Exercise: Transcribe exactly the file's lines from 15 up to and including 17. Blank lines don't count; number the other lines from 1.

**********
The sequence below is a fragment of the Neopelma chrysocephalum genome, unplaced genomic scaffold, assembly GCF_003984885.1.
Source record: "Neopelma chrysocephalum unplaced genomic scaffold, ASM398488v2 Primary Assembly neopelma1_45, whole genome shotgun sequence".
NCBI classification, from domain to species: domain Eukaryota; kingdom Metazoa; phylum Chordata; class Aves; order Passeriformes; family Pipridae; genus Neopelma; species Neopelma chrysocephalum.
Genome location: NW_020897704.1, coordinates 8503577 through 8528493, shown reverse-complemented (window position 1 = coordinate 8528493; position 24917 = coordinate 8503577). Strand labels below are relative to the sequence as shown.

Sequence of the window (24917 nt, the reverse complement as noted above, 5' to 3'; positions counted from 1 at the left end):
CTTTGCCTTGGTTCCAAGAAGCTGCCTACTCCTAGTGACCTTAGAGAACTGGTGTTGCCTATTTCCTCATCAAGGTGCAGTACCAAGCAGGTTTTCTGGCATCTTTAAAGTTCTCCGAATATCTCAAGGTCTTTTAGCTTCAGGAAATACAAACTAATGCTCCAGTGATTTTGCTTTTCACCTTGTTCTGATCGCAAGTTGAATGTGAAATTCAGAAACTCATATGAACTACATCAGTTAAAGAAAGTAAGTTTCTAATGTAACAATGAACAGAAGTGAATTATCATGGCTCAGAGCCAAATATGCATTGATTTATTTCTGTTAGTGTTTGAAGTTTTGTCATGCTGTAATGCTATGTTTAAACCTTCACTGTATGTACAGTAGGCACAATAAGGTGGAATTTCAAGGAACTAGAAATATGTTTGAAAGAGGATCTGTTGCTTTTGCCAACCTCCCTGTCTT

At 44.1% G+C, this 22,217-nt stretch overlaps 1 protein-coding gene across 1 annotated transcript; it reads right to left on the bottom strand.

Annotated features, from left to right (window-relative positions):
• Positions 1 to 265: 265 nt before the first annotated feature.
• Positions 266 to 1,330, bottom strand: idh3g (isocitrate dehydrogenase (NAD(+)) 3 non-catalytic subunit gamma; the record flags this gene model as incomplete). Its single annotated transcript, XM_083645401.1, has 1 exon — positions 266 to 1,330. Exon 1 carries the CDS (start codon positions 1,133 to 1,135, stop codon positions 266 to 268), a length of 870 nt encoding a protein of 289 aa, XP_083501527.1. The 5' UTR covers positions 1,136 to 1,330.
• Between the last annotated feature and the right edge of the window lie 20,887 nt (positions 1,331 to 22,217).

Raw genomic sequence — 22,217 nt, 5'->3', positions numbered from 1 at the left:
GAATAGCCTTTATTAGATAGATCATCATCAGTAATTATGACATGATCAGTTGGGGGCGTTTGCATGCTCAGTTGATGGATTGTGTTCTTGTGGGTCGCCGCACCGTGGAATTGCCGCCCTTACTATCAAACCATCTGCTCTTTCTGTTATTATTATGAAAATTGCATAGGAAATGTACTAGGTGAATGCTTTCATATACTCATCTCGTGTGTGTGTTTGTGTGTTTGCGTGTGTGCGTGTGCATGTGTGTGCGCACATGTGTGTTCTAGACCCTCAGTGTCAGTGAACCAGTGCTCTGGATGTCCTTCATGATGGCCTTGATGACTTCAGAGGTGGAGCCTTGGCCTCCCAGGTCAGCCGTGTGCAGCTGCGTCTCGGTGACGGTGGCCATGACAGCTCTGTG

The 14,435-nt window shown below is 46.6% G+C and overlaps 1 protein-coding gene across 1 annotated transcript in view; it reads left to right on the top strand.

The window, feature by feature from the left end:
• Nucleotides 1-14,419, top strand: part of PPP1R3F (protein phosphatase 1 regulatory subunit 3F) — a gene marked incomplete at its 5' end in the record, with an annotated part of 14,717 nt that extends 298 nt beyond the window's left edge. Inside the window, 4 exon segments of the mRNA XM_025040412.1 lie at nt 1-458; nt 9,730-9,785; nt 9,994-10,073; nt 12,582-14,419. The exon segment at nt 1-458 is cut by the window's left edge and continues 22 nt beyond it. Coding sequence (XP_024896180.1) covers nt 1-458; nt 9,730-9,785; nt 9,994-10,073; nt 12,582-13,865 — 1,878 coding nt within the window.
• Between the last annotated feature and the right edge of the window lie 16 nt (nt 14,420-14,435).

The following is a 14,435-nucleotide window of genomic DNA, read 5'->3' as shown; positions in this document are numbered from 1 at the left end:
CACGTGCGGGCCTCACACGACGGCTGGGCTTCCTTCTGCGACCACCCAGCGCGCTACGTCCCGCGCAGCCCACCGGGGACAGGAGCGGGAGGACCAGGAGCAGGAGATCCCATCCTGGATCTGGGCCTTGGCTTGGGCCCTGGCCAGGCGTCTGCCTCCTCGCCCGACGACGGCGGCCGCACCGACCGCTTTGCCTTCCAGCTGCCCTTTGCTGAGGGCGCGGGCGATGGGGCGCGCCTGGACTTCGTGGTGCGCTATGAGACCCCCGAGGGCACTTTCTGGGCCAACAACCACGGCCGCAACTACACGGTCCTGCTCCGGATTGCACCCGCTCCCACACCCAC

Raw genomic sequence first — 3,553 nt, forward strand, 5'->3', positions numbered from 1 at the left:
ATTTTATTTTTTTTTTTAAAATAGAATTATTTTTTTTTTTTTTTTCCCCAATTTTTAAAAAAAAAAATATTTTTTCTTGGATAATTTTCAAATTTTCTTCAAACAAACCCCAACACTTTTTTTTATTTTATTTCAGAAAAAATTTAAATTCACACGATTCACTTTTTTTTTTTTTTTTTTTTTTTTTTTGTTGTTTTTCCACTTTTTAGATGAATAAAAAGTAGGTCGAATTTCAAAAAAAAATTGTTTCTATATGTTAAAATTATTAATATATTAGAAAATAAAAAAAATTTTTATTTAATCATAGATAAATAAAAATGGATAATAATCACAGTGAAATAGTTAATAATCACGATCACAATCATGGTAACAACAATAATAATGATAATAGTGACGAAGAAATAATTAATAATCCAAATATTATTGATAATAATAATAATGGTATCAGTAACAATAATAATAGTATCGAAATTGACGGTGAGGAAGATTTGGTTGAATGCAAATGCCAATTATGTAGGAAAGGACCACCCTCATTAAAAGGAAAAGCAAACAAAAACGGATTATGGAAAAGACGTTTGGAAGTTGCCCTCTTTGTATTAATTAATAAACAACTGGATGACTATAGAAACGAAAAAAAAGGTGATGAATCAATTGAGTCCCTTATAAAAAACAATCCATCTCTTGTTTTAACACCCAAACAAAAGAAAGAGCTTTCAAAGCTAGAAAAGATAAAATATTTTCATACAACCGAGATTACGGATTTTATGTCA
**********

The window, feature by feature from the left end:
• Nucleotides 1-14,419, top strand: part of PPP1R3F (protein phosphatase 1 regulatory subunit 3F) — a gene marked incomplete at its 5' end in the record, with an annotated part of 14,717 nt that extends 298 nt beyond the window's left edge. Inside the window, 4 exon segments of the mRNA XM_025040412.1 lie at nt 1-458; nt 9,730-9,785; nt 9,994-10,073; nt 12,582-14,419. The exon segment at nt 1-458 is cut by the window's left edge and continues 22 nt beyond it. Coding sequence (XP_024896180.1) covers nt 1-458; nt 9,730-9,785; nt 9,994-10,073; nt 12,582-13,865 — 1,878 coding nt within the window.
• Between the last annotated feature and the right edge of the window lie 16 nt (nt 14,420-14,435).